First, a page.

Training program bolsters radiology residents’ skills at gaining informed consent, disclosing complications

A training program at one East Coast hospital is bolstering radiology residents’ skills at gaining informed consent and disclosing potential complications, according to new research.

Physicians are often tasked with this important duty, discussing the potential benefits, risks and possible complications of a medical intervention to earn the patient’s approval. However, many residents lack familiarity with this process due to minimal training, experts wrote Jan. 6 in the Journal of Surgical Education.

To close this knowledge gap, Temple University Hospital implemented a formal training process in radiology and six other procedural-based specialties. Surveying residents about their experiences unearthed marked improvements among the Philadelphia-based institution’s providers.

“Our study demonstrated that residents from seven different procedural-based specialties felt significantly more confident and comfortable disclosing complications after practicing in a structured environment,” Valeda Yong, MD, with the hospital’s department of surgery, and co-authors wrote.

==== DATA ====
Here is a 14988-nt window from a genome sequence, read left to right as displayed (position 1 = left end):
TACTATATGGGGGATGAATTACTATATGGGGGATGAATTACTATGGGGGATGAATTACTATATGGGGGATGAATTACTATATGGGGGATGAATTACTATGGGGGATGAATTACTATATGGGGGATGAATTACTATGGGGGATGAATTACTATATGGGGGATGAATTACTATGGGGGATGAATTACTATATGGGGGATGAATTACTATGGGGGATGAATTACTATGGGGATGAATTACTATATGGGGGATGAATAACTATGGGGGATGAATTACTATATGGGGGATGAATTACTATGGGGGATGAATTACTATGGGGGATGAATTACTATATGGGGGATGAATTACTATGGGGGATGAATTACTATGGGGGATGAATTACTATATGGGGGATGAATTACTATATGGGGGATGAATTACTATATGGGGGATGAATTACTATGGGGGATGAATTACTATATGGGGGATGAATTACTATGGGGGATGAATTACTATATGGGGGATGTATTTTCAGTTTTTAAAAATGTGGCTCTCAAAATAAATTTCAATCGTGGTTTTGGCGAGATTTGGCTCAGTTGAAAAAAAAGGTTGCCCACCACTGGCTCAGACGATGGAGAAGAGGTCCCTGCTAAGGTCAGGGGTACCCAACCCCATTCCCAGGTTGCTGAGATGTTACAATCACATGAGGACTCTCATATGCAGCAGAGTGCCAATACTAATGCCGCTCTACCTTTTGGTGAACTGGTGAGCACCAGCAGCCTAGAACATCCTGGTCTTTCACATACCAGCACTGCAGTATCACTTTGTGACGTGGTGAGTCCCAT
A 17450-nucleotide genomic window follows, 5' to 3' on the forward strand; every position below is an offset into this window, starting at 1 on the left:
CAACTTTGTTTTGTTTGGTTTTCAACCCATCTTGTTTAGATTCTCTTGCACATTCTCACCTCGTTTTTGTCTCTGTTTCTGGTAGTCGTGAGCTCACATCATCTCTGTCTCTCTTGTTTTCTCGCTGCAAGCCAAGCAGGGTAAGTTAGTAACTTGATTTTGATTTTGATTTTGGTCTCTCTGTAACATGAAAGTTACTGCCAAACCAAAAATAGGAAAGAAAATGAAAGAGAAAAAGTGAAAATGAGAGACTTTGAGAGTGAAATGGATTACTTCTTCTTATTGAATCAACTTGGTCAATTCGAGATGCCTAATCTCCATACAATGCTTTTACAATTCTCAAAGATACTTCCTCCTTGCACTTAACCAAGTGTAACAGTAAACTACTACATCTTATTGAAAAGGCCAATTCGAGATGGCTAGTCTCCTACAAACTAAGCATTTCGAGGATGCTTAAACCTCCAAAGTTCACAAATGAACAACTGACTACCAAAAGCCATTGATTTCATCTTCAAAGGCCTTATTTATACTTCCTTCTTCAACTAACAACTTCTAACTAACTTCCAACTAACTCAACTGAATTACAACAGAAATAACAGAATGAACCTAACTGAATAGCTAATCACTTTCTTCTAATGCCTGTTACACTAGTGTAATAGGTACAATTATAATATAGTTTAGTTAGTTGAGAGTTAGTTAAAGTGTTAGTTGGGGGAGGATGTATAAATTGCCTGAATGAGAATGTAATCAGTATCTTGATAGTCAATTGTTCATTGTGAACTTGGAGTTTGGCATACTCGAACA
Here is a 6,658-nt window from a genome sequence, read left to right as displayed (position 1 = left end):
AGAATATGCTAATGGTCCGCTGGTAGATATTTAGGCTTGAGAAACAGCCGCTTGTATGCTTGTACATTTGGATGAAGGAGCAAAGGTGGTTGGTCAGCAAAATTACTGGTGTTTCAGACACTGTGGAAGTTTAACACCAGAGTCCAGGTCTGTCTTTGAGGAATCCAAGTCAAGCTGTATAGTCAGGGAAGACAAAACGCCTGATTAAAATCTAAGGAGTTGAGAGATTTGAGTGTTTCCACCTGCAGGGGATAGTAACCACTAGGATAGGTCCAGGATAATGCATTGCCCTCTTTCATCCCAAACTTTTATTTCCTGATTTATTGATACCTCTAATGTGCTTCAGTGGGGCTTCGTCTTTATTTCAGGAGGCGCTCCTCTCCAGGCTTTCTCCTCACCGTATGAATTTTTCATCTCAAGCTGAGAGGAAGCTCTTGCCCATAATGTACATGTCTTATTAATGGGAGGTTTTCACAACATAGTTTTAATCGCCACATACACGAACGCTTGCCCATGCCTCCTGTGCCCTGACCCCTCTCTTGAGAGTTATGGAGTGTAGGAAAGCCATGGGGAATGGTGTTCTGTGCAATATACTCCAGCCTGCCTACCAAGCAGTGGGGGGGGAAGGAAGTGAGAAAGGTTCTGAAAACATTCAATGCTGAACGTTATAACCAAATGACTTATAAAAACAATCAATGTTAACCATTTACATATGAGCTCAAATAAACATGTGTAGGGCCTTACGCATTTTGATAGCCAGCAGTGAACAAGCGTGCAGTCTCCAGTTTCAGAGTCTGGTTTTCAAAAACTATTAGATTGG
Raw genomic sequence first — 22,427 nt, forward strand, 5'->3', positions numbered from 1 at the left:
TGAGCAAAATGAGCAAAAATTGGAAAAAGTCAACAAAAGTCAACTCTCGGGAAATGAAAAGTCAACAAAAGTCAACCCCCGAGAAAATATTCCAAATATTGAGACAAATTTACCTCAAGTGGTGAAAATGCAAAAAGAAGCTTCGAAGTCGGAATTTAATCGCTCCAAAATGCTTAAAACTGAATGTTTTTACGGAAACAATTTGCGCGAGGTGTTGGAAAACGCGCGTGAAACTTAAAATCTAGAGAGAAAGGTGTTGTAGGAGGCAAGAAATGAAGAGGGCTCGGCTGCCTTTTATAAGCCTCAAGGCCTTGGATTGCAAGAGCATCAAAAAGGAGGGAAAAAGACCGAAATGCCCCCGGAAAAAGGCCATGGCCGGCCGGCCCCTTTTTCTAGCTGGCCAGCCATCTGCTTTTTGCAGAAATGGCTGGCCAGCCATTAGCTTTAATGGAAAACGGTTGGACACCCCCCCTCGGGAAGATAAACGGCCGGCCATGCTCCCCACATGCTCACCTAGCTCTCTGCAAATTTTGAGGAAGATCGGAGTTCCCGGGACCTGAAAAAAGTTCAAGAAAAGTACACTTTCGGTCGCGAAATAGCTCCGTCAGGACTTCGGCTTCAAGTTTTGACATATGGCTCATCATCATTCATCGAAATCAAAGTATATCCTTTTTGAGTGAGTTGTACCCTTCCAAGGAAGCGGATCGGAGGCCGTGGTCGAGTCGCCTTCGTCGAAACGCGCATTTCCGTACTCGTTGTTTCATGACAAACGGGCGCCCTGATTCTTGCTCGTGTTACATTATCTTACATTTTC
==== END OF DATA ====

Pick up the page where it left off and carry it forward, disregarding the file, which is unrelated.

Temple’s program consists of an hour-long didactic lecture given by its risk management department. The talk covers key elements of informed consent discussions, such as confirming understanding and identifying potential challenges. Residents also must undergo a two-part simulation including debriefing, a standardized patient scenario, and faculty feedback. Each specialty had a different procedure in the training, with radiologists tackling CT-guided needle biopsy of a lung mass.

The institution kicked off the initiative in 2014 and added the element of disclosing potential complications in 2016. With this, residents were also assessed on whether they verbalized the mistake, apologized afterward, and took responsibility for the complication when explaining what happened.

Progress was gauged based on surveys administered before and after the training. All told, 193 first-year residents completed the program, including 31 in radiology. Those in imaging, general surgery, OBGYN, and emergency medicine showed significant increases in confidence and comfort in filling out forms, obtaining informed consent and disclosing a complication. Meanwhile, otolaryngology residents did not show noteworthy gains.

Future work may explore how the program benefits physicians years after the exercise.

“Given that our study only assesses resident confidence and comfort immediately after participating in the formal training program, investigating the long-term benefits of the training in a clinical setting and surveying patients for their response to this training would be beneficial,” Yong and co-authors wrote.

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